The Dog's Legal Battles

This is a partial transcript from "On the Record," April 5, 2007, that has been edited for clarity.

GRETA VAN SUSTEREN, HOST: It's going to be quite a year for Duane "Dog" Chapman. Season four of his reality show, “Dog the Bunty — Bounty Hunter” premieres this Tuesday, April 10, on A&E. But as Dog continues hunting down fugitives he has his own problems to consider. Mexico wants him and not to hunt criminals, but to put him in the slammer. The Dog and two of his associates are still facing possible extradition to Mexico. They face criminal charges in Mexico for their 2003 capture of a fugitive Andrew Luster. Bounty hunting is illegal in Mexico. Joining us live are Duane "Dog" Chapman and his wife, Beth. Welcome back to both of you.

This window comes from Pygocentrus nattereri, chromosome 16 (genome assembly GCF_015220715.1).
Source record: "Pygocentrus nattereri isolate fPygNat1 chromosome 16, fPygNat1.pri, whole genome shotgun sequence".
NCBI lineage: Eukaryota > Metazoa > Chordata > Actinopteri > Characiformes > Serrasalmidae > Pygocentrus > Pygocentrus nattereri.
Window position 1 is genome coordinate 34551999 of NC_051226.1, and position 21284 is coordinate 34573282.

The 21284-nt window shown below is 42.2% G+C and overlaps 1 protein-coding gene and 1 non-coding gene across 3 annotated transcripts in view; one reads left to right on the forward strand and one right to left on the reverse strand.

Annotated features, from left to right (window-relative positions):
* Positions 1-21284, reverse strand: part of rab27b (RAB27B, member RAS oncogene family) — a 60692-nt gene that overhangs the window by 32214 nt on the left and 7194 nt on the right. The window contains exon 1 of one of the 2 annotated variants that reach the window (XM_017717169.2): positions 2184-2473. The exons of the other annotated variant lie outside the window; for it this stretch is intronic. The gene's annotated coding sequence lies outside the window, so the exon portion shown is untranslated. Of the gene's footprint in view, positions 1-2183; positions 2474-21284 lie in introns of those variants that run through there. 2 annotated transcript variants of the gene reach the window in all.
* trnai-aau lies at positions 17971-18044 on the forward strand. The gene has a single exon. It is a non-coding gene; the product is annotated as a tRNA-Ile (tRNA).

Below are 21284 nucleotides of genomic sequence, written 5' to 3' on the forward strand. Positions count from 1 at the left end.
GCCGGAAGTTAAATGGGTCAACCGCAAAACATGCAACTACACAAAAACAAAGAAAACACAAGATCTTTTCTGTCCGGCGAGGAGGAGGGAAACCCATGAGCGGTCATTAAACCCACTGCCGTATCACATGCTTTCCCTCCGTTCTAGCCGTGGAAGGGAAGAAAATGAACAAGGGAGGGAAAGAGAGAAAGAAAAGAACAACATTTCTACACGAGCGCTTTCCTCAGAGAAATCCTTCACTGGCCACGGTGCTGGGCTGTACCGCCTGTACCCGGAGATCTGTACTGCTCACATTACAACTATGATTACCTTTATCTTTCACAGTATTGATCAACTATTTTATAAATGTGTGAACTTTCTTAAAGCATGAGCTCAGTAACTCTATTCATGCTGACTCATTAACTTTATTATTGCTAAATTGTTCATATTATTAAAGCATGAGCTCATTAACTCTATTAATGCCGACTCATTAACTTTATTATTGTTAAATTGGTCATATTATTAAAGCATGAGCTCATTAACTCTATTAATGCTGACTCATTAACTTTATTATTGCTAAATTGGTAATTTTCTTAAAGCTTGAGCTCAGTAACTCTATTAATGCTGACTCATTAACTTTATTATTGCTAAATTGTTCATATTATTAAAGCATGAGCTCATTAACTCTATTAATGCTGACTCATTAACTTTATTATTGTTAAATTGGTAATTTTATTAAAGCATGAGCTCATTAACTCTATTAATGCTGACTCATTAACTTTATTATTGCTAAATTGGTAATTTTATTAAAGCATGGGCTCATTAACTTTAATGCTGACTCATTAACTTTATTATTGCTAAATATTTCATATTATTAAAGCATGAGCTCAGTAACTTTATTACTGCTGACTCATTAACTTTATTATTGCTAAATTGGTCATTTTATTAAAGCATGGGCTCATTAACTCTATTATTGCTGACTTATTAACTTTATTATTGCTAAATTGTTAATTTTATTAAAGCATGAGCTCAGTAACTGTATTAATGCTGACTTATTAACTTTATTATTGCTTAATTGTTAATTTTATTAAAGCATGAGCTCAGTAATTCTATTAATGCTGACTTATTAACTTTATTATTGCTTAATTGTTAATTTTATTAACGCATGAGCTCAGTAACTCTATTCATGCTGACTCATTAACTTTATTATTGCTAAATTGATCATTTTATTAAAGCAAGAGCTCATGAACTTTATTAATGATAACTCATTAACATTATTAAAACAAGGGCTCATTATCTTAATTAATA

DUANE "DOG" CHAPMAN, BOUNTY HUNTER: Oh, thank you. Thank you for having us.

VAN SUSTEREN: All right, Dog, what is the latest on this whole — this Mexico problem?

D. CHAPMAN: Well, the latest is Mexico is now — has it in front of the appellant court and Mexico is deciding whether they want us back to face charges and misdemeanor charges of deprivation of liberty.

VAN SUSTEREN: Dog, do have any sort of time table? I mean, this has been lingering and hanging over your head for quite some time. Has anyone given you any idea of when there'd going to be a ruling?

D. CHAPMAN: Well, we're estimating, you know, around eight to 12 weeks. I mean, they have promised to hurry it up compared to what it usually takes in Mexico for an appellant — an appeal process, same as in America. But the Mexican court has said eight to 12 weeks before they make a decision.

VAN SUSTEREN: Beth, how troubling is this to you?